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David Inyani, PKL supply chain manager

On 2nd March, 2011 David Inyani joined Promasidor Kenya limited as supply chain manager. David has previously worked for both local and multinational companies that include:- Thika Cloth Mills, a textile firm; Unilever, a Fast Moving Consumer Goods (FMCG) company and Nampak, a Packaging company. He brings to PKL a wealth of experience spread across varying industries. Described by colleagues as versatile, driven and diligent, David has been instrumental in formulating and implementing policies on safety and health. One and a half years on David provides an outlook on his career and life choices.

Q: What does supply chain management entail?

Simply put supply chain management is the planning and management of activities involved in sourcing, procurement, conversion and logistics management of goods and services to satisfy the customer. It thus integrates supply and demand management within and across companies. A supply chain manager need to be able to have an action plan, communicate it, manage vendors and develop his team in order to optimize his or her processes.

Q: What was your first impression of Promasidor Kenya Limited?

For me taking up this job at Promasidor was an easy challenge, or so I thought! Having spent the best of my fourteen years of career in well-established and structured organizations, that tended to be rigid with a lot of red tape, I thought it was time to make my contribution to an organization that would have some room for my contribution and here I have plenty! That said, Promasidor provided the right challenge - a relatively young company with great potential for growth with its 'new Sossi' brand. It was just the right fit.

Q: What are the some of the on job challenges you have experienced?

I knew that PKL would be no "walk in the park" but I had not anticipated the high level of involvement the job required! For starters, from my background, I was involved in decommissioning machinery, whereas in PKL it was the other end of the scale. First is that, due to the growth of the company, there was the plant expansion, inferring sourcing and installation of new machinery. With this there was the need for capability development through recruitment coaching and skilling supply chain staff. We have been able to increase our technical staff three fold and invested in over 8000 man-hours of training in just about a year.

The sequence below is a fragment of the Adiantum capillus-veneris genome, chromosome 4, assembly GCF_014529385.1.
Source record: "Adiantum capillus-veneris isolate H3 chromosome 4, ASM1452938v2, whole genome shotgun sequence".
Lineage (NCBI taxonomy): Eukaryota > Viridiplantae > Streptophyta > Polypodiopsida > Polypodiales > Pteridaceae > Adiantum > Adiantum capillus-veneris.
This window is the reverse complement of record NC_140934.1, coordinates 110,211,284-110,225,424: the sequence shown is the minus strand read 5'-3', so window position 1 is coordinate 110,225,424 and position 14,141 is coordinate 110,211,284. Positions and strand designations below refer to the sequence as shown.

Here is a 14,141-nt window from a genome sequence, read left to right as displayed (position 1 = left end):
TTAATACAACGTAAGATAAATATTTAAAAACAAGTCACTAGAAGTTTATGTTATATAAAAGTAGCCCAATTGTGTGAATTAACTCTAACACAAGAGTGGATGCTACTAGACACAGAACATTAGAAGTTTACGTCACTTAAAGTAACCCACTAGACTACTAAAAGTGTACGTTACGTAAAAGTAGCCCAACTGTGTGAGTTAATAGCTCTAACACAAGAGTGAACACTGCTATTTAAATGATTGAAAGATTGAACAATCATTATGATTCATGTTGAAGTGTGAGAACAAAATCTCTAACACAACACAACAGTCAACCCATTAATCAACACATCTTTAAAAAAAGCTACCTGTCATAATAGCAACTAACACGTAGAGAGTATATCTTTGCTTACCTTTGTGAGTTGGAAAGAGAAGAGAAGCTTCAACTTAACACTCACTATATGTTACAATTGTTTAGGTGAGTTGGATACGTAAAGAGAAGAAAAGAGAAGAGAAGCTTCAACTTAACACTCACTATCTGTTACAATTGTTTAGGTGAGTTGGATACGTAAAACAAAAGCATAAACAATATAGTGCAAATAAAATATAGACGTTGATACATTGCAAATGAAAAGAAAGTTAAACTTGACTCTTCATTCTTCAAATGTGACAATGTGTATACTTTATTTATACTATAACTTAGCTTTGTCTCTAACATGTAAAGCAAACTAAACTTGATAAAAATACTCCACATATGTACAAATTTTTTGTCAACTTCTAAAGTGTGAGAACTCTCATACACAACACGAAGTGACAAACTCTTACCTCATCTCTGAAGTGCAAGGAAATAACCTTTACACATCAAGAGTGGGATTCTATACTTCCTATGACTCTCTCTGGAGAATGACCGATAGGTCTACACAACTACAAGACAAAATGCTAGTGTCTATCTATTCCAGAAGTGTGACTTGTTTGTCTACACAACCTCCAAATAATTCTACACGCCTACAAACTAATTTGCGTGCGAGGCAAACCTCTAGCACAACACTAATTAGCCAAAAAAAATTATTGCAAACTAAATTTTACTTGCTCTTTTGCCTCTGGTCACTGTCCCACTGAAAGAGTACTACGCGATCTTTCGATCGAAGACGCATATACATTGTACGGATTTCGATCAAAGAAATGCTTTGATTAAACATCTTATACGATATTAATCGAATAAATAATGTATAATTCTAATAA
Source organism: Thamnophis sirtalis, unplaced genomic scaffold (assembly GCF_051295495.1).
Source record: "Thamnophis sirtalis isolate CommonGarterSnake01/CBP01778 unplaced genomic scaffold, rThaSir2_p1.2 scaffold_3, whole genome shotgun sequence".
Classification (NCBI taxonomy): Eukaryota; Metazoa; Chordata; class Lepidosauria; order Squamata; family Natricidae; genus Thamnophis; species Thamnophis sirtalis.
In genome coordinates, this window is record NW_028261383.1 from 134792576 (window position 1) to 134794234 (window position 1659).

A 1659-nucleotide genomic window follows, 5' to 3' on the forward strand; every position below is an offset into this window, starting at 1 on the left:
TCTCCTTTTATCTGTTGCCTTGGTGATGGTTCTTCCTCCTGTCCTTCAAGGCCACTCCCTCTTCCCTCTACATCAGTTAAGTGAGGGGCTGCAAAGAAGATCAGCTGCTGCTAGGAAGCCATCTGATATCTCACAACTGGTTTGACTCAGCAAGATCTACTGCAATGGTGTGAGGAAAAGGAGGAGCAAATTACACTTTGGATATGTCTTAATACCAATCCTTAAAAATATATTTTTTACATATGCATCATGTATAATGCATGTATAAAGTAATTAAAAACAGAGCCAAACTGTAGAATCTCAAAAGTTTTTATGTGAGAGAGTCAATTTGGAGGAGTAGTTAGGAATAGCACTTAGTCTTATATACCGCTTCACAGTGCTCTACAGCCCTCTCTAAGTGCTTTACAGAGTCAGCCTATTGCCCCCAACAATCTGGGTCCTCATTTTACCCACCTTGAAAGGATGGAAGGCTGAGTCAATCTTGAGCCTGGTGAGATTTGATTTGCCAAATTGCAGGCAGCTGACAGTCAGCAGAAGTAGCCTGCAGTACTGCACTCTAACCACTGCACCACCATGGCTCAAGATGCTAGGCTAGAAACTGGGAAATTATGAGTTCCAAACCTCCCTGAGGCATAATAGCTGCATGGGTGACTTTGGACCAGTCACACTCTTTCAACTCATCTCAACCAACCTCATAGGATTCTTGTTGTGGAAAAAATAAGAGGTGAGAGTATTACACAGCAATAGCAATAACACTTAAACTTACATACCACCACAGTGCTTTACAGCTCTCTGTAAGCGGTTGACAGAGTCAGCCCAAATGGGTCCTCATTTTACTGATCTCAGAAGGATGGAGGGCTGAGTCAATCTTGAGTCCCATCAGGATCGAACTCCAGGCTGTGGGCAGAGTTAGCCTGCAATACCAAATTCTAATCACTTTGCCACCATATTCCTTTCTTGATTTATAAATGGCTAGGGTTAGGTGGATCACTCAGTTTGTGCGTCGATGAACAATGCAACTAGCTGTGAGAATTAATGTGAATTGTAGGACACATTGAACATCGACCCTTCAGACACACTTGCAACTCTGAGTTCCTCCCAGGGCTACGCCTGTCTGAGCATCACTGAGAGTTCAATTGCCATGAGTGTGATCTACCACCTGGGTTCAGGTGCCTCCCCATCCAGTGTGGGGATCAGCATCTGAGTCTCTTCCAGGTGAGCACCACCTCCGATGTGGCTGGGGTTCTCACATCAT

Q: Name some of your department's achievements?

To mention a few: We begun by reorganizing the department to adopt a supply chain strategy. It meant acquisition and training of technical staff to realign to this process approach.

We then had to embark on multiskilling our technical staff in a journey that may take us some three to five years. Our chosen vehicle for technical skill development is Total Production Management [TPM]. This model empowers the teams to drive process improvements and drive autonomous maintenance for the shop floor teams. We have already put in place a reward and recognition system to motivate the teams towards process improvement initiatives.

The TSP team has been able to improve its yield on Sossi chunks by over 40% in about a year. We have set up a continuous quality selfassessment system that is ensuring minimal customer complaints as well as a safety system that is improving employee awareness on safe working practices. Our sourcing, procurement and logistics management is improving by the day as evidenced by less frequent occurrences of stock outs.

Overall, the staff within supply chain are more aware of the need to optimize our costs at each and every stage of our processes and they know that it is within their power.

Q: Where do you see Promasidor Kenya in the next few years?

I am confident Promasidor Kenya can grow five times over in turnover in the next three years.

Q: Give us a snippet of your personal life?

I am a family man and prefer a quiet life. I believe that that the family unit is the single most important element of society. If we are to achieve any meaningful long lasting impact on society, it has to begin at the family level. My Saturday is therefore purely to wind down with loved ones and basically doing what I need to do for my family.

Q: What drives you?

I am very passionate about family life. I am appalled by the rate of family breakdown in the Western world; the divorce rate for example is staggering. Unfortunately Africa is copying the west in more ways than one. You may ask what I am doing to make a difference? As a church leader at Chrisco church, I am very involved with young adults helping to counsel and provide guidance and leadership to the younger generation in terms of personal development, family life and faith issues. We make time to influence young couples to settle down in marriage. I like to think of it as playing a small role in my own capacity to have a positive impact in my community.

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